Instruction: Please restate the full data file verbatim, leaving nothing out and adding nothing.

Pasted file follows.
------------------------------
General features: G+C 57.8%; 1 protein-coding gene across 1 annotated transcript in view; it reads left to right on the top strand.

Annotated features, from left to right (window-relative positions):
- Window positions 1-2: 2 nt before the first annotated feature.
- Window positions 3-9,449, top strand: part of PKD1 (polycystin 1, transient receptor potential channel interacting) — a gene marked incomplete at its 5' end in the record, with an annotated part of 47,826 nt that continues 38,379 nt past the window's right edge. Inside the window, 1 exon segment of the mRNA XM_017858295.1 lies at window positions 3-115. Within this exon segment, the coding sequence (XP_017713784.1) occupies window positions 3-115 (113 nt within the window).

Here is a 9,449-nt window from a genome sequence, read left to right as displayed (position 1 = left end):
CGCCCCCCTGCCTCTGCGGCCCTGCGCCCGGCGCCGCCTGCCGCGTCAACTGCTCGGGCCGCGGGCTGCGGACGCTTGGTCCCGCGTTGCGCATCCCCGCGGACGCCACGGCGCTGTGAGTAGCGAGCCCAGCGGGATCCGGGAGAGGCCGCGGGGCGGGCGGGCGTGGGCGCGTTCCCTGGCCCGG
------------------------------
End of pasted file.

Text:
General features: G+C 57.8%; 1 protein-coding gene across 1 annotated transcript in view; it reads left to right on the top strand.

Annotated features, from left to right (window-relative positions):
- Window positions 1-2: 2 nt before the first annotated feature.
- Window positions 3-9,449, top strand: part of PKD1 (polycystin 1, transient receptor potential channel interacting) — a gene marked incomplete at its 5' end in the record, with an annotated part of 47,826 nt that continues 38,379 nt past the window's right edge. Inside the window, 1 exon segment of the mRNA XM_017858295.1 lies at window positions 3-115. Within this exon segment, the coding sequence (XP_017713784.1) occupies window positions 3-115 (113 nt within the window).

Here is a 9,449-nt window from a genome sequence, read left to right as displayed (position 1 = left end):
CGCCCCCCTGCCTCTGCGGCCCTGCGCCCGGCGCCGCCTGCCGCGTCAACTGCTCGGGCCGCGGGCTGCGGACGCTTGGTCCCGCGTTGCGCATCCCCGCGGACGCCACGGCGCTGTGAGTAGCGAGCCCAGCGGGATCCGGGAGAGGCCGCGGGGCGGGCGGGCGTGGGCGCGTTCCCTGGCCCGG